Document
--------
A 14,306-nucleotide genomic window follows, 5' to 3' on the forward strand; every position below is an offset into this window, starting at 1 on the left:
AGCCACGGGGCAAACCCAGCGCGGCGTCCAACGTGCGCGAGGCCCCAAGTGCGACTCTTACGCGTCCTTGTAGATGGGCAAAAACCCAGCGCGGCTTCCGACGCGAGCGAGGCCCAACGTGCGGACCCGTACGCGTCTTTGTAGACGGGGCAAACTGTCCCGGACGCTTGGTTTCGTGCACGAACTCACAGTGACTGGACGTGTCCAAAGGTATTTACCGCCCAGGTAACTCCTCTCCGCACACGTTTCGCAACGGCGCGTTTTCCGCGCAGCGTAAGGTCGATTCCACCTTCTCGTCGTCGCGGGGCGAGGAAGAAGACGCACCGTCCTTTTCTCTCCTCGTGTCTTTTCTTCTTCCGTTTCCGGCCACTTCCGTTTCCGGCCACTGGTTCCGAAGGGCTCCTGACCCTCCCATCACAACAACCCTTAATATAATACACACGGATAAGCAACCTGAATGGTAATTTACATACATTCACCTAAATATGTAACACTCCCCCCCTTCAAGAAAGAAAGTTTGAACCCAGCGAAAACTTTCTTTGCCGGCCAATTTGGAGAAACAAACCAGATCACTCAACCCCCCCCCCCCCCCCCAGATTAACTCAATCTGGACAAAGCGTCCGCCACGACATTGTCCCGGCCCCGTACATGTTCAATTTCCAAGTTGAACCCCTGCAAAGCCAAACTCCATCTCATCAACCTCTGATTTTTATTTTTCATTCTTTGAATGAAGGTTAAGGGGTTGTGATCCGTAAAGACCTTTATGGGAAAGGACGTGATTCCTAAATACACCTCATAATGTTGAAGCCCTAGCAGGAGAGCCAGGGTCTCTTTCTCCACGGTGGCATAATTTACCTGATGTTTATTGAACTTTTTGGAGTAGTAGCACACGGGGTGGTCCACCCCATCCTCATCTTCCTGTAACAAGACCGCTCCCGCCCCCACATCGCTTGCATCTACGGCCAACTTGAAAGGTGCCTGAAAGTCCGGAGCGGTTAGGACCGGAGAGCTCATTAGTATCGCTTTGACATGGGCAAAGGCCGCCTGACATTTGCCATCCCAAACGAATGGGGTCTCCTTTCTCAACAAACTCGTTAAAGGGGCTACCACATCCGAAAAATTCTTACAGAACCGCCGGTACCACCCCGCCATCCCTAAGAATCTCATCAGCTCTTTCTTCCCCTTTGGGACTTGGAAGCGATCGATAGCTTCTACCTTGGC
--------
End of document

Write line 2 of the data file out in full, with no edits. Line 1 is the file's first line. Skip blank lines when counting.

AGCCACGGGGCAAACCCAGCGCGGCGTCCAACGTGCGCGAGGCCCCAAGTGCGACTCTTACGCGTCCTTGTAGATGGGCAAAAACCCAGCGCGGCTTCCGACGCGAGCGAGGCCCAACGTGCGGACCCGTACGCGTCTTTGTAGACGGGGCAAACTGTCCCGGACGCTTGGTTTCGTGCACGAACTCACAGTGACTGGACGTGTCCAAAGGTATTTACCGCCCAGGTAACTCCTCTCCGCACACGTTTCGCAACGGCGCGTTTTCCGCGCAGCGTAAGGTCGATTCCACCTTCTCGTCGTCGCGGGGCGAGGAAGAAGACGCACCGTCCTTTTCTCTCCTCGTGTCTTTTCTTCTTCCGTTTCCGGCCACTTCCGTTTCCGGCCACTGGTTCCGAAGGGCTCCTGACCCTCCCATCACAACAACCCTTAATATAATACACACGGATAAGCAACCTGAATGGTAATTTACATACATTCACCTAAATATGTAACACTCCCCCCCTTCAAGAAAGAAAGTTTGAACCCAGCGAAAACTTTCTTTGCCGGCCAATTTGGAGAAACAAACCAGATCACTCAACCCCCCCCCCCCCCCCCAGATTAACTCAATCTGGACAAAGCGTCCGCCACGACATTGTCCCGGCCCCGTACATGTTCAATTTCCAAGTTGAACCCCTGCAAAGCCAAACTCCATCTCATCAACCTCTGATTTTTATTTTTCATTCTTTGAATGAAGGTTAAGGGGTTGTGATCCGTAAAGACCTTTATGGGAAAGGACGTGATTCCTAAATACACCTCATAATGTTGAAGCCCTAGCAGGAGAGCCAGGGTCTCTTTCTCCACGGTGGCATAATTTACCTGATGTTTATTGAACTTTTTGGAGTAGTAGCACACGGGGTGGTCCACCCCATCCTCATCTTCCTGTAACAAGACCGCTCCCGCCCCCACATCGCTTGCATCTACGGCCAACTTGAAAGGTGCCTGAAAGTCCGGAGCGGTTAGGACCGGAGAGCTCATTAGTATCGCTTTGACATGGGCAAAGGCCGCCTGACATTTGCCATCCCAAACGAATGGGGTCTCCTTTCTCAACAAACTCGTTAAAGGGGCTACCACATCCGAAAAATTCTTACAGAACCGCCGGTACCACCCCGCCATCCCTAAGAATCTCATCAGCTCTTTCTTCCCCTTTGGGACTTGGAAGCGATCGATAGCTTCTACCTTGGC